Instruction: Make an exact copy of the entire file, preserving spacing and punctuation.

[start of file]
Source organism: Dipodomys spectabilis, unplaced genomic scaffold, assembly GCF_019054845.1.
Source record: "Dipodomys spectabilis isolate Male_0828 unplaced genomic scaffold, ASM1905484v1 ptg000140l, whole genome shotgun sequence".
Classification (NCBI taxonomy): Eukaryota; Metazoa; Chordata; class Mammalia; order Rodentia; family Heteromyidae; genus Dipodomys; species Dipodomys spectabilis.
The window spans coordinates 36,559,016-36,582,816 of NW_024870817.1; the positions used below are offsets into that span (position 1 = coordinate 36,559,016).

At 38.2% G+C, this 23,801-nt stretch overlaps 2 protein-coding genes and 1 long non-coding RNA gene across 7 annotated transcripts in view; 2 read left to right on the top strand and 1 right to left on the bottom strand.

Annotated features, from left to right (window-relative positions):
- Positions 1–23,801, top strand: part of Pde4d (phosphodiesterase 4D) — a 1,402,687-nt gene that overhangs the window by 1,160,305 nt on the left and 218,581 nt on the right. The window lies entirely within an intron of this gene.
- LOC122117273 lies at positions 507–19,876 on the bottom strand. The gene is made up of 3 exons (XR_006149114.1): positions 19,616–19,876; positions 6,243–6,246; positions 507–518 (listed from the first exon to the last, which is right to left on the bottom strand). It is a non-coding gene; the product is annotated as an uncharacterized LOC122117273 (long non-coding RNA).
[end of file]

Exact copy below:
Source organism: Dipodomys spectabilis, unplaced genomic scaffold, assembly GCF_019054845.1.
Source record: "Dipodomys spectabilis isolate Male_0828 unplaced genomic scaffold, ASM1905484v1 ptg000140l, whole genome shotgun sequence".
Classification (NCBI taxonomy): Eukaryota; Metazoa; Chordata; class Mammalia; order Rodentia; family Heteromyidae; genus Dipodomys; species Dipodomys spectabilis.
The window spans coordinates 36,559,016-36,582,816 of NW_024870817.1; the positions used below are offsets into that span (position 1 = coordinate 36,559,016).

At 38.2% G+C, this 23,801-nt stretch overlaps 2 protein-coding genes and 1 long non-coding RNA gene across 7 annotated transcripts in view; 2 read left to right on the top strand and 1 right to left on the bottom strand.

Annotated features, from left to right (window-relative positions):
- Positions 1–23,801, top strand: part of Pde4d (phosphodiesterase 4D) — a 1,402,687-nt gene that overhangs the window by 1,160,305 nt on the left and 218,581 nt on the right. The window lies entirely within an intron of this gene.
- LOC122117273 lies at positions 507–19,876 on the bottom strand. The gene is made up of 3 exons (XR_006149114.1): positions 19,616–19,876; positions 6,243–6,246; positions 507–518 (listed from the first exon to the last, which is right to left on the bottom strand). It is a non-coding gene; the product is annotated as an uncharacterized LOC122117273 (long non-coding RNA).